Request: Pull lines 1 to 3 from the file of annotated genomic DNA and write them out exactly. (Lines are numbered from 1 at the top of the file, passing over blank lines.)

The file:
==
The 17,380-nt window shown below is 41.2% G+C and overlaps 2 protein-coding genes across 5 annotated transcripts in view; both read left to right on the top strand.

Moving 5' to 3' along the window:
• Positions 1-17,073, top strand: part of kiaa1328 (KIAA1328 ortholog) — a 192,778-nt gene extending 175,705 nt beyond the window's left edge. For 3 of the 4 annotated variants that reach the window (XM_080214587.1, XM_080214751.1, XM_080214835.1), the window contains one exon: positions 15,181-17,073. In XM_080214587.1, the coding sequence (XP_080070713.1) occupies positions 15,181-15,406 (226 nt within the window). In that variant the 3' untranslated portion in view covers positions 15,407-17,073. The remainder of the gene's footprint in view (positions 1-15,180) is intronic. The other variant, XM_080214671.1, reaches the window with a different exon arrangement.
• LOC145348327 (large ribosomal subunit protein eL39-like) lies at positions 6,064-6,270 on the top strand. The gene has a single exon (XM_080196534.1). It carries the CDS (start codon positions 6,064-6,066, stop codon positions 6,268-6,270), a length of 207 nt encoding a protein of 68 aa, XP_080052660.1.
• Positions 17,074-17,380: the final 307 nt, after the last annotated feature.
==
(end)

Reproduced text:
The 17,380-nt window shown below is 41.2% G+C and overlaps 2 protein-coding genes across 5 annotated transcripts in view; both read left to right on the top strand.

Moving 5' to 3' along the window:
• Positions 1-17,073, top strand: part of kiaa1328 (KIAA1328 ortholog) — a 192,778-nt gene extending 175,705 nt beyond the window's left edge. For 3 of the 4 annotated variants that reach the window (XM_080214587.1, XM_080214751.1, XM_080214835.1), the window contains one exon: positions 15,181-17,073. In XM_080214587.1, the coding sequence (XP_080070713.1) occupies positions 15,181-15,406 (226 nt within the window). In that variant the 3' untranslated portion in view covers positions 15,407-17,073. The remainder of the gene's footprint in view (positions 1-15,180) is intronic. The other variant, XM_080214671.1, reaches the window with a different exon arrangement.